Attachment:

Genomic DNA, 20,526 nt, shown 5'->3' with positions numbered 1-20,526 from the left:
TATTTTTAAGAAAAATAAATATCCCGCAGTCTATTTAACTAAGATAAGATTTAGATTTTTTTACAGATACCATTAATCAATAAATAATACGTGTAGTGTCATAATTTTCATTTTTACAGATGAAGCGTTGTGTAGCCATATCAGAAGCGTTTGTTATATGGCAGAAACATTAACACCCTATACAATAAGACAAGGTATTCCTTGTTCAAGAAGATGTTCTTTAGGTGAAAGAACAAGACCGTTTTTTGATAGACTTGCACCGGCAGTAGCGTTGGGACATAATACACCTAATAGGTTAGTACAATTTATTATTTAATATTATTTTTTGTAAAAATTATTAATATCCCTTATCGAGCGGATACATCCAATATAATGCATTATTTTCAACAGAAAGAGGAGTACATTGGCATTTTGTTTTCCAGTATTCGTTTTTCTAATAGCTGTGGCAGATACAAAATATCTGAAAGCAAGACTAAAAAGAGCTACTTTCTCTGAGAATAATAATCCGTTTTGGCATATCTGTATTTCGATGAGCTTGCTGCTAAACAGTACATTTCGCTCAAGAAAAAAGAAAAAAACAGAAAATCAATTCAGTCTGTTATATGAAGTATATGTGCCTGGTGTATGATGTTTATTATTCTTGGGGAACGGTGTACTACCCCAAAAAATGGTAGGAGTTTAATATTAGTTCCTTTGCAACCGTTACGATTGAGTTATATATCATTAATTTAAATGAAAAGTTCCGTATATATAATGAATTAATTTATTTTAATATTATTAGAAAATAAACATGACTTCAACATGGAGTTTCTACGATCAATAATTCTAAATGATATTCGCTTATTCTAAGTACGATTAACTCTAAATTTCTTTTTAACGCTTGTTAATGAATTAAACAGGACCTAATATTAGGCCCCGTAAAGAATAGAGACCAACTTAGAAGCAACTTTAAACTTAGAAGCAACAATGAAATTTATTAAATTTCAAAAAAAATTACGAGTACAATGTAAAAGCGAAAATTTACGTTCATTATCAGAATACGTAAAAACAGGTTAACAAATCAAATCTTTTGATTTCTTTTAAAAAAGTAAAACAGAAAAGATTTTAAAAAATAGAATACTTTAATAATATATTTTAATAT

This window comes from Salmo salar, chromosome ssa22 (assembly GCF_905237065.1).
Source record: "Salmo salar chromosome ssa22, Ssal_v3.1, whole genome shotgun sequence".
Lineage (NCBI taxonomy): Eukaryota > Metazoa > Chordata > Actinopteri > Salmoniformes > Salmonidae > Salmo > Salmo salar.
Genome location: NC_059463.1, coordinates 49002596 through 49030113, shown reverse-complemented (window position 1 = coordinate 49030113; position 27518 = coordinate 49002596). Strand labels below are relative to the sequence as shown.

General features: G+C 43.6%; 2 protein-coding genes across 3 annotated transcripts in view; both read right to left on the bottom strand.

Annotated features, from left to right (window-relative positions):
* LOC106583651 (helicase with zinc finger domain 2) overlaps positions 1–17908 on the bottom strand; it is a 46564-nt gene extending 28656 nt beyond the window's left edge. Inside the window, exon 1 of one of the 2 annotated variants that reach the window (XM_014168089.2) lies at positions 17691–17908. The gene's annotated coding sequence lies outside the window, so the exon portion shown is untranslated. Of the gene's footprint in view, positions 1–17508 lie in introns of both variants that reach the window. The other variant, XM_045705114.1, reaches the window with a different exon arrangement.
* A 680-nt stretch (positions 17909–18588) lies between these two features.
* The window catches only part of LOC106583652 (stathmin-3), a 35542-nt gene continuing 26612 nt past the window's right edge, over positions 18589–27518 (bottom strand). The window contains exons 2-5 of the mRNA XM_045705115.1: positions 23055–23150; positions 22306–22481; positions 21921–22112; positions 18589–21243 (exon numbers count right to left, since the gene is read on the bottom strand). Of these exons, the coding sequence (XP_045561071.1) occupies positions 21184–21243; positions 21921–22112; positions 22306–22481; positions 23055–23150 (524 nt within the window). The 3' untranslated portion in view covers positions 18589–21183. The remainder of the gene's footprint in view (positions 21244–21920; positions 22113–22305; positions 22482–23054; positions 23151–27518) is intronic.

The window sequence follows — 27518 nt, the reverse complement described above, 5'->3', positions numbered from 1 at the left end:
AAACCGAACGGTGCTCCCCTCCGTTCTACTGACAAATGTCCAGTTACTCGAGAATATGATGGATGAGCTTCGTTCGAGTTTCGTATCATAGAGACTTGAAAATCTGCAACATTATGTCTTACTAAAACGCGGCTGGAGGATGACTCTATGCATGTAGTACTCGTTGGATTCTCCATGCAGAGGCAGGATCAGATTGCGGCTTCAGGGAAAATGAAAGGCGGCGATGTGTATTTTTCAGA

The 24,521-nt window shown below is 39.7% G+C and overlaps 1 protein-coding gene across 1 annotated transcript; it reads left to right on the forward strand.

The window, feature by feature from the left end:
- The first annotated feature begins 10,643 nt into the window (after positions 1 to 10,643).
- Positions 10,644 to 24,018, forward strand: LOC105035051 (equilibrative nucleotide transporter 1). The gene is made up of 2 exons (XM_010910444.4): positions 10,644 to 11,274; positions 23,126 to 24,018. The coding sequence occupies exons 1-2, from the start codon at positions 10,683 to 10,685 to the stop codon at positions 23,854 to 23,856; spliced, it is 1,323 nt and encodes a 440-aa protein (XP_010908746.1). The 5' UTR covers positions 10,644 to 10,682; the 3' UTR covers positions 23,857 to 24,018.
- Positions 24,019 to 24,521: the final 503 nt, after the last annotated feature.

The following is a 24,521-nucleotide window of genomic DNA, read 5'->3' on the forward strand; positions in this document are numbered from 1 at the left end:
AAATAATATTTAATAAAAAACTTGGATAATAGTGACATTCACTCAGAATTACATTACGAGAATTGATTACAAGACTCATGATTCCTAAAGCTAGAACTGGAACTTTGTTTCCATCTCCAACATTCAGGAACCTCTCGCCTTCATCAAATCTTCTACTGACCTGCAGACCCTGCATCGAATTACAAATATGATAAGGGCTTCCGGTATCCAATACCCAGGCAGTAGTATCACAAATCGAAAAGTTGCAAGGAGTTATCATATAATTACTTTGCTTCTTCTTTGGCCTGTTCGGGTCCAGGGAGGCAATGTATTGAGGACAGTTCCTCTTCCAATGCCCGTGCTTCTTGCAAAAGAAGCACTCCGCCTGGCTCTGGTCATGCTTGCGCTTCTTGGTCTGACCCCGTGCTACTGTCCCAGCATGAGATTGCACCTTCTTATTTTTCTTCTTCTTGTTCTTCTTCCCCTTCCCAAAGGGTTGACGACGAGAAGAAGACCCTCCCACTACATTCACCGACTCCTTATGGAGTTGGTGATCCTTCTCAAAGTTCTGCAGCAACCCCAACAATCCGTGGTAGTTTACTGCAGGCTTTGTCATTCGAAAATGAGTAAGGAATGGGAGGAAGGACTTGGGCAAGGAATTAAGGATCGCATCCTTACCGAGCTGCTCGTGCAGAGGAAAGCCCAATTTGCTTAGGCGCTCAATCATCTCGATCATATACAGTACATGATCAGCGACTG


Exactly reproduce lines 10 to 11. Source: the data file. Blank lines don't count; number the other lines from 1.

* A 680-nt stretch (positions 17909–18588) lies between these two features.
* The window catches only part of LOC106583652 (stathmin-3), a 35542-nt gene continuing 26612 nt past the window's right edge, over positions 18589–27518 (bottom strand). The window contains exons 2-5 of the mRNA XM_045705115.1: positions 23055–23150; positions 22306–22481; positions 21921–22112; positions 18589–21243 (exon numbers count right to left, since the gene is read on the bottom strand). Of these exons, the coding sequence (XP_045561071.1) occupies positions 21184–21243; positions 21921–22112; positions 22306–22481; positions 23055–23150 (524 nt within the window). The 3' untranslated portion in view covers positions 18589–21183. The remainder of the gene's footprint in view (positions 21244–21920; positions 22113–22305; positions 22482–23054; positions 23151–27518) is intronic.